24 April, 1944, Lt Gordon was Flight Leader for a Combat Mission leading an 18 Ship Formation over the RR Bridge at Oreveto, Italy. Displaying great courage and superior flying under intense pressure, he skillfully manuvered through the Flak to a successful Mission (While in the 310th Bomb Group)
"Distinguished Flying Cross" Heroism or Extraordinary Acheivement while Participating in Aerial Flight
The Distinguished Flying Cross was designed by Elizabeth Will and Arthur E. Dubois both working at the Army’s Institute of Heraldry. It is a bronze cross pattee, with rays between the arms of the cross. On the obverse is a propeller of four blades, with one blade in each arm of the cross and in the re-entrant angles of the cross are rays which form a square. The cross is suspended by a rectangular-shaped bar and centered on this is a plain shield. The reverse is blank and suitable for engraving the recipient’s name and rank.
*** The ribbon has a narrow red center stripe, flanked on either side by a thin white stripe, a wide stripe of dark blue, a narrow white stripe and narrow dark blue at the edge of the ribbon.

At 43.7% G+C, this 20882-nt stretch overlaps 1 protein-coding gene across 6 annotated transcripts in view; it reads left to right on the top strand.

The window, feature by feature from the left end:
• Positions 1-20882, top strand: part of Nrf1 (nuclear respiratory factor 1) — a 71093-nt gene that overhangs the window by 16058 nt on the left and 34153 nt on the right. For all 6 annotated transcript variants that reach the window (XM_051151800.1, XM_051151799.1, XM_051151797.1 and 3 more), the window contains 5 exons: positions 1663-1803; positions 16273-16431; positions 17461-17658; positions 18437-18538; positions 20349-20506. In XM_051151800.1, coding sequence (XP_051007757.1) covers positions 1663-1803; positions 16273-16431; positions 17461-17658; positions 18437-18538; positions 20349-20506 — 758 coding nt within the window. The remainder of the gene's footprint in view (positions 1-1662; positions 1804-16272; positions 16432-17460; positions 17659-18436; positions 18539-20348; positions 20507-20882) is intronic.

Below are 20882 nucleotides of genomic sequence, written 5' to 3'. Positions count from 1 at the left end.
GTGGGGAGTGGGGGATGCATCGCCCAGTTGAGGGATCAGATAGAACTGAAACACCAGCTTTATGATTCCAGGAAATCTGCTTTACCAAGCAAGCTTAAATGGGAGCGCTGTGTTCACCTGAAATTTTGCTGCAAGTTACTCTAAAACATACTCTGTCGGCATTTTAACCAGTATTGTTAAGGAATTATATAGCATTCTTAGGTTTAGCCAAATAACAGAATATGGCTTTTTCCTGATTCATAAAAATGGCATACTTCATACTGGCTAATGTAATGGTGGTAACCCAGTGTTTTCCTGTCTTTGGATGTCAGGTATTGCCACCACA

*** The cross symbolizes sacrifice, and the propeller symbolizes flight. The combination of those symbols makes clear that the DFC is an award for heroism or achievement for individuals involved in aviation. The ribbon reflects the national colors.
Subsequent awards of the Distinguished Flying Cross are indicated by oak-leaf clusters for Army and Air Force personnel. In World War I, aircraft proved their value for reconnaissance and as weapons platforms. Pilots of those primitive flying machines showed both courage and endurance in carrying out air missions. To recognize their gallantry, the Distinguished Flying Cross was created.
The prime mover behind the DFC was Sen. Hiram Bingham of Connecticut. An air power advocate and veteran World War I pilot, Bingham used his position as a member of the Aircraft Board, to which President Calvin Coolidge had appointed him, to propose that Congress create an aviation award “for heroism or outstanding achievement.”
Bingham’s colleagues established the Distinguished Flying Cross on July 2, 1926. By law, the new decoration could be awarded to anyone in the Air Corps of the Army, Navy or Marine Corps after April 6, 1917, who “distinguished himself by heroism or extraordinary achievement while participating in aerial flight.”
Barbi Ennis Connolly, 321stBG Historian and friend of his son, Bob.
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